Clownfish - Anemonefish
Clownfish Species Guides :
Courtesy to Animal world.com
The "clowns" of the sea are named for their colors and their adorable 'waddle-like' swimming motion!
Clownfish are some of the most popular fish in the saltwater aquarium hobby. They are very beautiful, quickly catching the eye, and fun to watch. Even before Nemo became a household name they were extremely popular. Many marine enthusiasts enter the hobby simply because of their attraction to these colorful beauties.
To scientists these fish are commonly known as Anemonefish though in the aquarium hobby they are more popularly called Clownfish. Their colorful appearance and comical swimming style is truly clown-like. However true to their Anemonefish name, you will often see them nestled in an anemone. All other fish will avoid anemones due to their stinging tentacles while Clownfish can have an immunity to these stings. In the wild they actually live in a symbiotic relationships with certain anemones and benefit from each others company for food and protection.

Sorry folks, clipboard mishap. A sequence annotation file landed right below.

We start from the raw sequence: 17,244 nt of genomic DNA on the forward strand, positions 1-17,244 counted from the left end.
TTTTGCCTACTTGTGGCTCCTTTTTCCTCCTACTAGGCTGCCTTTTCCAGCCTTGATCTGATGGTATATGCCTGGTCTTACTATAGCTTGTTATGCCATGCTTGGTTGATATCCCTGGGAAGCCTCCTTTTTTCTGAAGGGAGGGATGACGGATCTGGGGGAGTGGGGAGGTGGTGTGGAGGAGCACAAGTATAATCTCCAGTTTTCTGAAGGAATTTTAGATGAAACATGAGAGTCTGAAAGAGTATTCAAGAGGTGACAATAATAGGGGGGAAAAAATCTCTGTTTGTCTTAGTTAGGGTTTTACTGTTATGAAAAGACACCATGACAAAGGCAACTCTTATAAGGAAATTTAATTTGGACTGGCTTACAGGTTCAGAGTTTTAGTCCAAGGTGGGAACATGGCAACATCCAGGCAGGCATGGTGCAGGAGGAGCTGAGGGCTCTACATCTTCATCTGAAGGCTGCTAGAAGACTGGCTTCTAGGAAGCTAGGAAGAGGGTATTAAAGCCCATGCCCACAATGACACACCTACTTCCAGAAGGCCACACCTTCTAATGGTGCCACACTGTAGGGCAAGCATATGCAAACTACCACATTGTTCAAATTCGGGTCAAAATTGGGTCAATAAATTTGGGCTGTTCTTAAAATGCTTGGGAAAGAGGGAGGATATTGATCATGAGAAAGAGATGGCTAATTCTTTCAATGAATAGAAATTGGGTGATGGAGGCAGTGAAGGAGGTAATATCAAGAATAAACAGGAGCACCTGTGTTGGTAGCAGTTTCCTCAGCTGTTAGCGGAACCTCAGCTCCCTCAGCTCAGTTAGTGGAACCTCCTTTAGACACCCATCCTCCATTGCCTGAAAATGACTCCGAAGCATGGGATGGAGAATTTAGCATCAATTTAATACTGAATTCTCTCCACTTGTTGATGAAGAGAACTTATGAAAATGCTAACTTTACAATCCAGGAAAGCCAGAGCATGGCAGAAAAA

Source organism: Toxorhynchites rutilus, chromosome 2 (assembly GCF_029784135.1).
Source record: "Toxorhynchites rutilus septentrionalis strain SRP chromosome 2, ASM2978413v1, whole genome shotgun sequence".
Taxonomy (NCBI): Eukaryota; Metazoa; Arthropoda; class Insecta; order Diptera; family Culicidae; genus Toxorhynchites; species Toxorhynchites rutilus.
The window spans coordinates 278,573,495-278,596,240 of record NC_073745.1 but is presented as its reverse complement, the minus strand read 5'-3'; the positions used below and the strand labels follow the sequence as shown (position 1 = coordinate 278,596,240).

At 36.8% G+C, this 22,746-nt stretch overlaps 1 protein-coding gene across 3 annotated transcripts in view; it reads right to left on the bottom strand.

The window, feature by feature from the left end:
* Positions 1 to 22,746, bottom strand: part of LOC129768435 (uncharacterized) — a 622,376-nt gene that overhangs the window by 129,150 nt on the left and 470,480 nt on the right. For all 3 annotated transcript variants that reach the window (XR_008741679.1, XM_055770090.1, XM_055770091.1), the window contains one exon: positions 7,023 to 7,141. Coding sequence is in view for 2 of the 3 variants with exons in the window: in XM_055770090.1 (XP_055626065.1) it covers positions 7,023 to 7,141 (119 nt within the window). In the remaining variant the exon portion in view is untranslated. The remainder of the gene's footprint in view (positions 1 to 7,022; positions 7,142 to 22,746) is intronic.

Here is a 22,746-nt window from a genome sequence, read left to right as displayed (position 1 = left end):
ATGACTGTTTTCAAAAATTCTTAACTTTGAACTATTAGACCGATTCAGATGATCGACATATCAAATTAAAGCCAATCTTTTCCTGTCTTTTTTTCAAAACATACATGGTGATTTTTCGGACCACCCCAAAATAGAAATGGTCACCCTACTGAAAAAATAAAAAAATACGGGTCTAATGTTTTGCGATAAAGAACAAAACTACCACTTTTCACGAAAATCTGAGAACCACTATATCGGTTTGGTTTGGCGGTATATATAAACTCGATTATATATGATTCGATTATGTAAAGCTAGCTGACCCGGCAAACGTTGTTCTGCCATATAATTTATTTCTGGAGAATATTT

Fortunately it is not necessary to have an anemone to keep a Clownfish in captivity. They will readily adapt without one and will frequently find a substitute host in a coral or rock structure, or another invertebrate. If you do decide to keep an anemone choose one that your clownfish is known to like. You will also need to make sure the anemone's special needs are met
The list of saltwater clownfish below includes many aquarium species. Each fish guide has in-depth clownfish information with their places of origin, habitats, behaviors and the anemones they associate with. They also include the fish care needed for successfully keeping Clownfish in saltwater aquariums. Pictures are also provided with each guide to help with fish identification.
- Facts About Clownfish :